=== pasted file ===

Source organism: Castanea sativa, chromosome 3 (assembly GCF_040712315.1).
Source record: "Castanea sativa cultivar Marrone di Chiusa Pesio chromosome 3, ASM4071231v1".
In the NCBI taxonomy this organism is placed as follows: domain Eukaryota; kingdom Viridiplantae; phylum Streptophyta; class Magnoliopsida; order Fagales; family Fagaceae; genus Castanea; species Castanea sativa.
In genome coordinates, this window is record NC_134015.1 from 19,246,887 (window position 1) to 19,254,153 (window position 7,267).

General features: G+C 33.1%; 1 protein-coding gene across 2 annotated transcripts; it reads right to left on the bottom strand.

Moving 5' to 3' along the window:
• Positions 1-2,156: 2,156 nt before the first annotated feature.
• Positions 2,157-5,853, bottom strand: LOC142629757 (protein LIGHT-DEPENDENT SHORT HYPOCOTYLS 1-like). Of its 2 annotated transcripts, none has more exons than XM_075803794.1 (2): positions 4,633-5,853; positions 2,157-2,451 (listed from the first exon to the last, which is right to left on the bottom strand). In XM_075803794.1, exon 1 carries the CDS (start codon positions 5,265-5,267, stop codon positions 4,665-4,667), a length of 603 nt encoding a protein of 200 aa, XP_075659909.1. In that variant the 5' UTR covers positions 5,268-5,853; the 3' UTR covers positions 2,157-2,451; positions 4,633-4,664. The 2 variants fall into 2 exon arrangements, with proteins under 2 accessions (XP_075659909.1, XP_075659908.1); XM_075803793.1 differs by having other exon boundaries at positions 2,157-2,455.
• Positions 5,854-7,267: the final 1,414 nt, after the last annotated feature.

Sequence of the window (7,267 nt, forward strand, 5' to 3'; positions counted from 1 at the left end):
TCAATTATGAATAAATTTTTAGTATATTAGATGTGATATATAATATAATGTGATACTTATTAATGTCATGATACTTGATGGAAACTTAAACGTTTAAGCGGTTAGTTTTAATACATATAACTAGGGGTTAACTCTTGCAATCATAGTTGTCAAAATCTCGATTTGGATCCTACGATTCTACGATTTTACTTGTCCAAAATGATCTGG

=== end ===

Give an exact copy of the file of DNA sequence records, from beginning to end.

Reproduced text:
Source organism: Castanea sativa, chromosome 3 (assembly GCF_040712315.1).
Source record: "Castanea sativa cultivar Marrone di Chiusa Pesio chromosome 3, ASM4071231v1".
In the NCBI taxonomy this organism is placed as follows: domain Eukaryota; kingdom Viridiplantae; phylum Streptophyta; class Magnoliopsida; order Fagales; family Fagaceae; genus Castanea; species Castanea sativa.
In genome coordinates, this window is record NC_134015.1 from 19,246,887 (window position 1) to 19,254,153 (window position 7,267).

General features: G+C 33.1%; 1 protein-coding gene across 2 annotated transcripts; it reads right to left on the bottom strand.

Moving 5' to 3' along the window:
• Positions 1-2,156: 2,156 nt before the first annotated feature.
• Positions 2,157-5,853, bottom strand: LOC142629757 (protein LIGHT-DEPENDENT SHORT HYPOCOTYLS 1-like). Of its 2 annotated transcripts, none has more exons than XM_075803794.1 (2): positions 4,633-5,853; positions 2,157-2,451 (listed from the first exon to the last, which is right to left on the bottom strand). In XM_075803794.1, exon 1 carries the CDS (start codon positions 5,265-5,267, stop codon positions 4,665-4,667), a length of 603 nt encoding a protein of 200 aa, XP_075659909.1. In that variant the 5' UTR covers positions 5,268-5,853; the 3' UTR covers positions 2,157-2,451; positions 4,633-4,664. The 2 variants fall into 2 exon arrangements, with proteins under 2 accessions (XP_075659909.1, XP_075659908.1); XM_075803793.1 differs by having other exon boundaries at positions 2,157-2,455.
• Positions 5,854-7,267: the final 1,414 nt, after the last annotated feature.

Sequence of the window (7,267 nt, forward strand, 5' to 3'; positions counted from 1 at the left end):
TCAATTATGAATAAATTTTTAGTATATTAGATGTGATATATAATATAATGTGATACTTATTAATGTCATGATACTTGATGGAAACTTAAACGTTTAAGCGGTTAGTTTTAATACATATAACTAGGGGTTAACTCTTGCAATCATAGTTGTCAAAATCTCGATTTGGATCCTACGATTCTACGATTTTACTTGTCCAAAATGATCTGG